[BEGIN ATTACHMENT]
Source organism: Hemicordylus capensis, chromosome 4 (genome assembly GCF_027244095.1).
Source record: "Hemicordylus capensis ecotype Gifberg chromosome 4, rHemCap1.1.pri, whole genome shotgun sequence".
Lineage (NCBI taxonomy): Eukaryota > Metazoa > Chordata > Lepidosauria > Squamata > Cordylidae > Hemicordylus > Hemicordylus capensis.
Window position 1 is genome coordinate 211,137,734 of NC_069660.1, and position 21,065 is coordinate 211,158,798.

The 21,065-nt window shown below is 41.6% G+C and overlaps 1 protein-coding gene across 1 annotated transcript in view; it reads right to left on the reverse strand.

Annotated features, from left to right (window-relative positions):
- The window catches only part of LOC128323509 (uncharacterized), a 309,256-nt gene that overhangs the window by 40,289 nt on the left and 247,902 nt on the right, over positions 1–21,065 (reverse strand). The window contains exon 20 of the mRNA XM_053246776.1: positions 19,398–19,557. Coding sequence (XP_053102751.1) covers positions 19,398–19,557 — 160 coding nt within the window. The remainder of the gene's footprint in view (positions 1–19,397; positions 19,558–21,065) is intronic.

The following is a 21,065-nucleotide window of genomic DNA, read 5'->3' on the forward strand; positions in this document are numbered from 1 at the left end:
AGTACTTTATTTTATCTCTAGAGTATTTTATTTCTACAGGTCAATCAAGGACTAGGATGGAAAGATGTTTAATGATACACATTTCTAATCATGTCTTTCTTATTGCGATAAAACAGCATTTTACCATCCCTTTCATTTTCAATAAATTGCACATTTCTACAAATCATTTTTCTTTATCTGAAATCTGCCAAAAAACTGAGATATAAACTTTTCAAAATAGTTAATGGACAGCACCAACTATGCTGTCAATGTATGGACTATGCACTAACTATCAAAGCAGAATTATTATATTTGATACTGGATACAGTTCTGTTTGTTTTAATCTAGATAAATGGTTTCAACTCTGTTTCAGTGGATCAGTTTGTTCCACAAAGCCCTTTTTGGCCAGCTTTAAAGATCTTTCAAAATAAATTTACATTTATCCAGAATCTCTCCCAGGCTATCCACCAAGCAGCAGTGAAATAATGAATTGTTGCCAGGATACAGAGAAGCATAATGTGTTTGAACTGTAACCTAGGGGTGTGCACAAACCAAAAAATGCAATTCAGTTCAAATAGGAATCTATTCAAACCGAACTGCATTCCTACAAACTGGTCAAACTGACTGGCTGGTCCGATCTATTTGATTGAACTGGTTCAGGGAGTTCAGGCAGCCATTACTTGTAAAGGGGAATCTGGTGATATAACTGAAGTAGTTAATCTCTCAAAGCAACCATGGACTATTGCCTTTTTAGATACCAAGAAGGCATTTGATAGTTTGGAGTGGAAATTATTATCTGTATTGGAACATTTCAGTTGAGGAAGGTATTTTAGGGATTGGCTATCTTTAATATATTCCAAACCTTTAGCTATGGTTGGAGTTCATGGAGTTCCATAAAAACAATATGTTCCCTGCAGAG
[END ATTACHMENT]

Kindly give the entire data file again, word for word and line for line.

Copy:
Source organism: Hemicordylus capensis, chromosome 4 (genome assembly GCF_027244095.1).
Source record: "Hemicordylus capensis ecotype Gifberg chromosome 4, rHemCap1.1.pri, whole genome shotgun sequence".
Lineage (NCBI taxonomy): Eukaryota > Metazoa > Chordata > Lepidosauria > Squamata > Cordylidae > Hemicordylus > Hemicordylus capensis.
Window position 1 is genome coordinate 211,137,734 of NC_069660.1, and position 21,065 is coordinate 211,158,798.

The 21,065-nt window shown below is 41.6% G+C and overlaps 1 protein-coding gene across 1 annotated transcript in view; it reads right to left on the reverse strand.

Annotated features, from left to right (window-relative positions):
- The window catches only part of LOC128323509 (uncharacterized), a 309,256-nt gene that overhangs the window by 40,289 nt on the left and 247,902 nt on the right, over positions 1–21,065 (reverse strand). The window contains exon 20 of the mRNA XM_053246776.1: positions 19,398–19,557. Coding sequence (XP_053102751.1) covers positions 19,398–19,557 — 160 coding nt within the window. The remainder of the gene's footprint in view (positions 1–19,397; positions 19,558–21,065) is intronic.

The following is a 21,065-nucleotide window of genomic DNA, read 5'->3' on the forward strand; positions in this document are numbered from 1 at the left end:
AGTACTTTATTTTATCTCTAGAGTATTTTATTTCTACAGGTCAATCAAGGACTAGGATGGAAAGATGTTTAATGATACACATTTCTAATCATGTCTTTCTTATTGCGATAAAACAGCATTTTACCATCCCTTTCATTTTCAATAAATTGCACATTTCTACAAATCATTTTTCTTTATCTGAAATCTGCCAAAAAACTGAGATATAAACTTTTCAAAATAGTTAATGGACAGCACCAACTATGCTGTCAATGTATGGACTATGCACTAACTATCAAAGCAGAATTATTATATTTGATACTGGATACAGTTCTGTTTGTTTTAATCTAGATAAATGGTTTCAACTCTGTTTCAGTGGATCAGTTTGTTCCACAAAGCCCTTTTTGGCCAGCTTTAAAGATCTTTCAAAATAAATTTACATTTATCCAGAATCTCTCCCAGGCTATCCACCAAGCAGCAGTGAAATAATGAATTGTTGCCAGGATACAGAGAAGCATAATGTGTTTGAACTGTAACCTAGGGGTGTGCACAAACCAAAAAATGCAATTCAGTTCAAATAGGAATCTATTCAAACCGAACTGCATTCCTACAAACTGGTCAAACTGACTGGCTGGTCCGATCTATTTGATTGAACTGGTTCAGGGAGTTCAGGCAGCCATTACTTGTAAAGGGGAATCTGGTGATATAACTGAAGTAGTTAATCTCTCAAAGCAACCATGGACTATTGCCTTTTTAGATACCAAGAAGGCATTTGATAGTTTGGAGTGGAAATTATTATCTGTATTGGAACATTTCAGTTGAGGAAGGTATTTTAGGGATTGGCTATCTTTAATATATTCCAAACCTTTAGCTATGGTTGGAGTTCATGGAGTTCCATAAAAACAATATGTTCCCTGCAGAG